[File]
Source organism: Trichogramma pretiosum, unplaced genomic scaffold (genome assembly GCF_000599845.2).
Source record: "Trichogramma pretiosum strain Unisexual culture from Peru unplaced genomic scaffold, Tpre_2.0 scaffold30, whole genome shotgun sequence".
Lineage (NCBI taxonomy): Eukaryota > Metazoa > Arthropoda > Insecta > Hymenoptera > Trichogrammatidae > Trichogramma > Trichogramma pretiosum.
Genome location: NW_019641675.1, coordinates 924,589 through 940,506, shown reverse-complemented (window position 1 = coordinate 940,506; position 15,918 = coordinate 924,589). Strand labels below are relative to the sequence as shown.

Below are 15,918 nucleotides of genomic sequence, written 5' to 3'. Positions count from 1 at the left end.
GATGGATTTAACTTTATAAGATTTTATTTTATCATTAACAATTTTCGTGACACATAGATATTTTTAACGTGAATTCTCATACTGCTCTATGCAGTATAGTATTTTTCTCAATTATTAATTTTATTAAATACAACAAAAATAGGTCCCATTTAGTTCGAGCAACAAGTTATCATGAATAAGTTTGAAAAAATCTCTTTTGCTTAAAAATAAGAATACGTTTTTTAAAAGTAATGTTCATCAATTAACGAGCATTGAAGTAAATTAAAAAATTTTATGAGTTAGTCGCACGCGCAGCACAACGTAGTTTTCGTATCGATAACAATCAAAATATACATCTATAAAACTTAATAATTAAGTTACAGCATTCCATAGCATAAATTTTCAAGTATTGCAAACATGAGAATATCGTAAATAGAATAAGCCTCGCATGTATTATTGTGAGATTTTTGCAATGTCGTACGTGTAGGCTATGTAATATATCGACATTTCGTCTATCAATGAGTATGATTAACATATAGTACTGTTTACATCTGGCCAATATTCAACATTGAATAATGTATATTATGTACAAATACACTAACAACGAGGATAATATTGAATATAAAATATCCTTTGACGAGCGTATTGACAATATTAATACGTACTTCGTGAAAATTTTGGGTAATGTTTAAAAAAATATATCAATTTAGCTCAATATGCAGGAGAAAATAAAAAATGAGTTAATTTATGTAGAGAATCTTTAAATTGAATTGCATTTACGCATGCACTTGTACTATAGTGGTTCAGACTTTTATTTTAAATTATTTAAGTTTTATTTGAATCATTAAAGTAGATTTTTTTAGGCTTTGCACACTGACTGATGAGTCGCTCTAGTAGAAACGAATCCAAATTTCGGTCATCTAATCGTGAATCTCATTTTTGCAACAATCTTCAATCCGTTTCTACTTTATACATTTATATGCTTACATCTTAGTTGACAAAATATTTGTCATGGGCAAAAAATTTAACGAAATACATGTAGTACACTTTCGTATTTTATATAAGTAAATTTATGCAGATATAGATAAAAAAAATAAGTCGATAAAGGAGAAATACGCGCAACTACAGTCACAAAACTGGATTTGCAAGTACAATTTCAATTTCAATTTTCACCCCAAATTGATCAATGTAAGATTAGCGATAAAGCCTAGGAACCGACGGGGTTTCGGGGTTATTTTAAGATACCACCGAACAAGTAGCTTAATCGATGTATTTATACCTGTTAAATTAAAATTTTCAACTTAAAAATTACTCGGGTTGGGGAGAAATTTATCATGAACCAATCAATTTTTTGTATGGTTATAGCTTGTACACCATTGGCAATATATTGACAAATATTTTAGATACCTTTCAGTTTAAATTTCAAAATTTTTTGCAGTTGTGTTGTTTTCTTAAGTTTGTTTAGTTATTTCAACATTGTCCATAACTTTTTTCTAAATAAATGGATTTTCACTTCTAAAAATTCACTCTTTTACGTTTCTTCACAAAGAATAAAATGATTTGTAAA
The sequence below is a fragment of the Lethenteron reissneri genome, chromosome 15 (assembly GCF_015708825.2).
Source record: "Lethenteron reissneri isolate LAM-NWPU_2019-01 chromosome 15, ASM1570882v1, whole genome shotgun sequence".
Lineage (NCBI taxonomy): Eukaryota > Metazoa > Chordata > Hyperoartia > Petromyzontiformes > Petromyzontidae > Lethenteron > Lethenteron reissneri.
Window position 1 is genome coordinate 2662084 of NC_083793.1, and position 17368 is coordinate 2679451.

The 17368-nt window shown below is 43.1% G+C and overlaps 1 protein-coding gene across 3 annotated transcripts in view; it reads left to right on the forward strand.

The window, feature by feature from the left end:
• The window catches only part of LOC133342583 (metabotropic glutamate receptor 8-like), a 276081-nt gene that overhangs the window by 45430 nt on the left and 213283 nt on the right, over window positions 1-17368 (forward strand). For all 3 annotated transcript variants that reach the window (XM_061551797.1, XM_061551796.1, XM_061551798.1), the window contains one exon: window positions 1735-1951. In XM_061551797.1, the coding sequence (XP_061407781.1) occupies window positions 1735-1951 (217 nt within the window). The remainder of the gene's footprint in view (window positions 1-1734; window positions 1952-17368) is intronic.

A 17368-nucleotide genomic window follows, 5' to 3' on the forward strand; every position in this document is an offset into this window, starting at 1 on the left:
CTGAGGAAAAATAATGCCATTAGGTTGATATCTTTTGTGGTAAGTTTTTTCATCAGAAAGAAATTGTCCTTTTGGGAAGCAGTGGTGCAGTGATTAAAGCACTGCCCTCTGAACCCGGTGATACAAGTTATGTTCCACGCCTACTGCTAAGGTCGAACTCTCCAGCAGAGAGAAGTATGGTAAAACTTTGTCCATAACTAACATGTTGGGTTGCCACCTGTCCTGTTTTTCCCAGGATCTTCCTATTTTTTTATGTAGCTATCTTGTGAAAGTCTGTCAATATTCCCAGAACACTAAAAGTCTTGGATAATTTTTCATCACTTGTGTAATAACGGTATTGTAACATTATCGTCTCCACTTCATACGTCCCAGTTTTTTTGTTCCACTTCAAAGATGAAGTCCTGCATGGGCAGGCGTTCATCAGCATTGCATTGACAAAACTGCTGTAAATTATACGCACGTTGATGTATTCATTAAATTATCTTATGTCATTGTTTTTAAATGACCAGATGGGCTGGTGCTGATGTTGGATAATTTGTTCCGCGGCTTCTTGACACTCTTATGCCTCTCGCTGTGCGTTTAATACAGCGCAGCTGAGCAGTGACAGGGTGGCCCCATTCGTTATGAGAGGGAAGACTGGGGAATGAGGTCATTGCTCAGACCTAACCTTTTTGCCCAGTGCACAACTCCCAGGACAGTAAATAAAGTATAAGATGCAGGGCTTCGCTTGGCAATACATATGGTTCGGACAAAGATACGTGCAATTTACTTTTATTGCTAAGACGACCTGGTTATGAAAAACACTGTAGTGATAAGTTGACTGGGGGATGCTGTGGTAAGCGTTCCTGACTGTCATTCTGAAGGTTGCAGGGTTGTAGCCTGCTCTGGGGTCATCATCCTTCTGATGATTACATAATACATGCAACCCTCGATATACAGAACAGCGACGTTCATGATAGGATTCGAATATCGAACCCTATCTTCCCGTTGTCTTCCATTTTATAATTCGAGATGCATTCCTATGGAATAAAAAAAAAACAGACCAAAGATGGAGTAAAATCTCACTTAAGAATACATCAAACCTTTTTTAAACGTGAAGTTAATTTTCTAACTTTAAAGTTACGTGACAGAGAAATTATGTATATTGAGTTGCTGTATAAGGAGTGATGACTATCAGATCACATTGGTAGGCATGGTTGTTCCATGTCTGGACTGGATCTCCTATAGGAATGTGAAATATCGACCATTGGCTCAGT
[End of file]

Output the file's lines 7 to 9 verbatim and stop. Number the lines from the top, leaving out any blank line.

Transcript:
The sequence below is a fragment of the Lethenteron reissneri genome, chromosome 15 (assembly GCF_015708825.2).
Source record: "Lethenteron reissneri isolate LAM-NWPU_2019-01 chromosome 15, ASM1570882v1, whole genome shotgun sequence".
Lineage (NCBI taxonomy): Eukaryota > Metazoa > Chordata > Hyperoartia > Petromyzontiformes > Petromyzontidae > Lethenteron > Lethenteron reissneri.